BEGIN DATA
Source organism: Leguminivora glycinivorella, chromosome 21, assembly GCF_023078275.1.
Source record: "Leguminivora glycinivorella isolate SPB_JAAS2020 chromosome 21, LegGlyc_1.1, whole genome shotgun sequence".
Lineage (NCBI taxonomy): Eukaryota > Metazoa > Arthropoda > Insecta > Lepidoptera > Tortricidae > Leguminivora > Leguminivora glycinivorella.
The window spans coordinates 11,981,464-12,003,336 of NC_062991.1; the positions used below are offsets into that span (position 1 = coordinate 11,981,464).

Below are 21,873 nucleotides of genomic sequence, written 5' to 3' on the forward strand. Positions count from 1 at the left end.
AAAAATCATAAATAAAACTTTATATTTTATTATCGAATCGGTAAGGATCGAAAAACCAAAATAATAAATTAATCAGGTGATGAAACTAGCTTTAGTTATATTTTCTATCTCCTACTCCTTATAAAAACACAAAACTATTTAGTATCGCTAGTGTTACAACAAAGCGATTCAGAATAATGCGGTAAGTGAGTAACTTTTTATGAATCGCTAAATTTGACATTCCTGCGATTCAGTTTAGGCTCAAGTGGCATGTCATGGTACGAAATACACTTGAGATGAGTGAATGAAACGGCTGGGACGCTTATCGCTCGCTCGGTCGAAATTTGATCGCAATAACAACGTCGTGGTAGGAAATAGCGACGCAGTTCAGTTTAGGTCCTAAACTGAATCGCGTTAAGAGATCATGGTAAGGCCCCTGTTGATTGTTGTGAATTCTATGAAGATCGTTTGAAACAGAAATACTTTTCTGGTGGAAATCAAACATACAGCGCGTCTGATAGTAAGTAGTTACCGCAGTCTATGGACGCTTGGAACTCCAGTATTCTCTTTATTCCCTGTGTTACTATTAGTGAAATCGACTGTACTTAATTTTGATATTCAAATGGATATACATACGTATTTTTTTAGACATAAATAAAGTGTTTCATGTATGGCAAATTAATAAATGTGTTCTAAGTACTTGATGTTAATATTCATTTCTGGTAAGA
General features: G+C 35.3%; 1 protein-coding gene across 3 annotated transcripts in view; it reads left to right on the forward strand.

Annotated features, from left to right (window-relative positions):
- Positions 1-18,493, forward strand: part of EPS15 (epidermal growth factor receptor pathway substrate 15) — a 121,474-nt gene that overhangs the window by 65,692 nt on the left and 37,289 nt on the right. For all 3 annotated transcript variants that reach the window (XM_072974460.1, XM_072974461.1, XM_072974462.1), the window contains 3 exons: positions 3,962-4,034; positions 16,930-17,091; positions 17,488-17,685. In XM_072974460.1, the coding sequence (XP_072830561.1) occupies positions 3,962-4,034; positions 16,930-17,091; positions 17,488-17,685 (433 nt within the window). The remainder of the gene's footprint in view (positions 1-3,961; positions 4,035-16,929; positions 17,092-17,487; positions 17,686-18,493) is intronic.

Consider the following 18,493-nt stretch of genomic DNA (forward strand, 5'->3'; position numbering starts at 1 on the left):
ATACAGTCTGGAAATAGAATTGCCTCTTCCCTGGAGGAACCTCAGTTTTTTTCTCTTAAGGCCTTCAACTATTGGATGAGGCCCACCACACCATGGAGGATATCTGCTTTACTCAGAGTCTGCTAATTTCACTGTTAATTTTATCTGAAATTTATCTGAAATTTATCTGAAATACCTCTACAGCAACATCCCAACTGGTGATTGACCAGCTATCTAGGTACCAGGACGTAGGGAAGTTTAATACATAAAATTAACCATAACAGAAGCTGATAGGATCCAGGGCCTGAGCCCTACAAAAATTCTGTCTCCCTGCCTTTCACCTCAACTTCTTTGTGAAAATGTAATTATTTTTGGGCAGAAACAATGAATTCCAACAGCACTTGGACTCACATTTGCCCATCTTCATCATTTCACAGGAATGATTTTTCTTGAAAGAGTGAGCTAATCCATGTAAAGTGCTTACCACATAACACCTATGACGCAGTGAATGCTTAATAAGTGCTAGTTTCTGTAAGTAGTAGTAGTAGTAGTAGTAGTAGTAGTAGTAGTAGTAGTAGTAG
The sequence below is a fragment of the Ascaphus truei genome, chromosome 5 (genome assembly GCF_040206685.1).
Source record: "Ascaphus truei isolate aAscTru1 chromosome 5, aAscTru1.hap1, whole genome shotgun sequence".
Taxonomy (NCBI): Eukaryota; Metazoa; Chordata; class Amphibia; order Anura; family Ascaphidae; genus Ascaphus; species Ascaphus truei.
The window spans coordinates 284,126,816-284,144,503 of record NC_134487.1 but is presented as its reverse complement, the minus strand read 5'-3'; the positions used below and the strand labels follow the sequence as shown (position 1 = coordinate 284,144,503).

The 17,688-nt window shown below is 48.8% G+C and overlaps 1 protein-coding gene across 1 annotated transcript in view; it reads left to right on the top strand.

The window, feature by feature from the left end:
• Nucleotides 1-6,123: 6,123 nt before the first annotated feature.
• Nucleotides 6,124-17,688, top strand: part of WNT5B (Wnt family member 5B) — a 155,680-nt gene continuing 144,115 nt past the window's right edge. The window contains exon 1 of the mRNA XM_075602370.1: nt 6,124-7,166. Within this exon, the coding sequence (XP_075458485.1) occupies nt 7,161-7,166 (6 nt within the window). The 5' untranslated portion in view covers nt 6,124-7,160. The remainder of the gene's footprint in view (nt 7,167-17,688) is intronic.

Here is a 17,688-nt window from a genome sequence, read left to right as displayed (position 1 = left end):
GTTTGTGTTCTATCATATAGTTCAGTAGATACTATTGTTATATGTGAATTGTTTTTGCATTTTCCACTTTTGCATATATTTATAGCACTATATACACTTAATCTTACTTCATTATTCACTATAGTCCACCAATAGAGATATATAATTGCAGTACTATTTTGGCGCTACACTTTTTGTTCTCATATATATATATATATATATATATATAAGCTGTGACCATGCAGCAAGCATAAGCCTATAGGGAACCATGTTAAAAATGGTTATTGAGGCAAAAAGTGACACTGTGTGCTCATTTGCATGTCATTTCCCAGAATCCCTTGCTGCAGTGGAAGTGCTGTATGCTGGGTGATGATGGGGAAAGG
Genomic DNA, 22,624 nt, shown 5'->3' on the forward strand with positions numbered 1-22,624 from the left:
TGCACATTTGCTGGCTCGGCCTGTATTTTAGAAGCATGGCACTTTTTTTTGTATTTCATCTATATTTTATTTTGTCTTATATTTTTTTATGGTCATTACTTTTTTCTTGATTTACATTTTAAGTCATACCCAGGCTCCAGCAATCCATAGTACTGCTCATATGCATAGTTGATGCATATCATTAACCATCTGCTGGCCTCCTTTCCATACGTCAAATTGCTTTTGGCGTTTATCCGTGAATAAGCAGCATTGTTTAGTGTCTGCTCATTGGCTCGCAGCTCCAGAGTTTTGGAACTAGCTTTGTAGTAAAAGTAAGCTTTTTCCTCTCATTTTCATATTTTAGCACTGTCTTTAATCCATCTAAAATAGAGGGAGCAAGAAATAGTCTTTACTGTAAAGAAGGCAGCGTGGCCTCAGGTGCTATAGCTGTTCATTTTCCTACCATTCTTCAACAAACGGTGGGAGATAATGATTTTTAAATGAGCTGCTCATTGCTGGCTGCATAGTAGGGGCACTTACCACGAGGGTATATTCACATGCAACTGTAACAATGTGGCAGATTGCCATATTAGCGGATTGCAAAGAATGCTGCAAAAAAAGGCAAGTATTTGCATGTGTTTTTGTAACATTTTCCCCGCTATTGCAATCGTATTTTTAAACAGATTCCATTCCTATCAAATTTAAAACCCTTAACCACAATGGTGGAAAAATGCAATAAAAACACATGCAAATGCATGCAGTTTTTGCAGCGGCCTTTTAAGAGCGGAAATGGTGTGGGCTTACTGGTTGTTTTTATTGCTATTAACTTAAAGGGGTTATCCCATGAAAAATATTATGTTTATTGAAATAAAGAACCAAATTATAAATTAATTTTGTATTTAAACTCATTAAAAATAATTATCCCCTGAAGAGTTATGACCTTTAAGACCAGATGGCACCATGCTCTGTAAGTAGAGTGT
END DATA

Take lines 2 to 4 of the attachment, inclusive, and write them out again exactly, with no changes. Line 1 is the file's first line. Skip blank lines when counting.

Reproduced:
Source record: "Leguminivora glycinivorella isolate SPB_JAAS2020 chromosome 21, LegGlyc_1.1, whole genome shotgun sequence".
Lineage (NCBI taxonomy): Eukaryota > Metazoa > Arthropoda > Insecta > Lepidoptera > Tortricidae > Leguminivora > Leguminivora glycinivorella.
The window spans coordinates 11,981,464-12,003,336 of NC_062991.1; the positions used below are offsets into that span (position 1 = coordinate 11,981,464).